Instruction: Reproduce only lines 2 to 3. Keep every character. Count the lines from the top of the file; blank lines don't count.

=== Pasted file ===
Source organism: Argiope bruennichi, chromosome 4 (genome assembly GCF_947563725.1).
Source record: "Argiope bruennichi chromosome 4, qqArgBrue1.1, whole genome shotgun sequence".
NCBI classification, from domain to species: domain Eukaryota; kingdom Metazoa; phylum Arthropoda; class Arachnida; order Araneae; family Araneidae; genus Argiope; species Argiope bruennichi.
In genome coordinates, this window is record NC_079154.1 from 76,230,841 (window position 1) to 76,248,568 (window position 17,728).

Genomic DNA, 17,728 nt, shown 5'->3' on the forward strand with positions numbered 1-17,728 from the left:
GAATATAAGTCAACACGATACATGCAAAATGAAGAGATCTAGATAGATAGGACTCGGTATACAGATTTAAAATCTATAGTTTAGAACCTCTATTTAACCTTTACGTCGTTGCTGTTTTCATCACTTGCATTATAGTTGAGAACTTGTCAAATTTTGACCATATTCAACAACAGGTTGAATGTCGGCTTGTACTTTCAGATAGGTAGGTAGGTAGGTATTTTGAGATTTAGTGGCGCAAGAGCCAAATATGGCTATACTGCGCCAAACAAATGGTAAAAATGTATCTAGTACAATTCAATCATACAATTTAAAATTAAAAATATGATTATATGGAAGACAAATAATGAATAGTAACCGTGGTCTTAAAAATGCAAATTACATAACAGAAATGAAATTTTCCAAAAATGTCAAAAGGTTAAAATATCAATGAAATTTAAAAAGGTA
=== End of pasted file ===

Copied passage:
Source record: "Argiope bruennichi chromosome 4, qqArgBrue1.1, whole genome shotgun sequence".
NCBI classification, from domain to species: domain Eukaryota; kingdom Metazoa; phylum Arthropoda; class Arachnida; order Araneae; family Araneidae; genus Argiope; species Argiope bruennichi.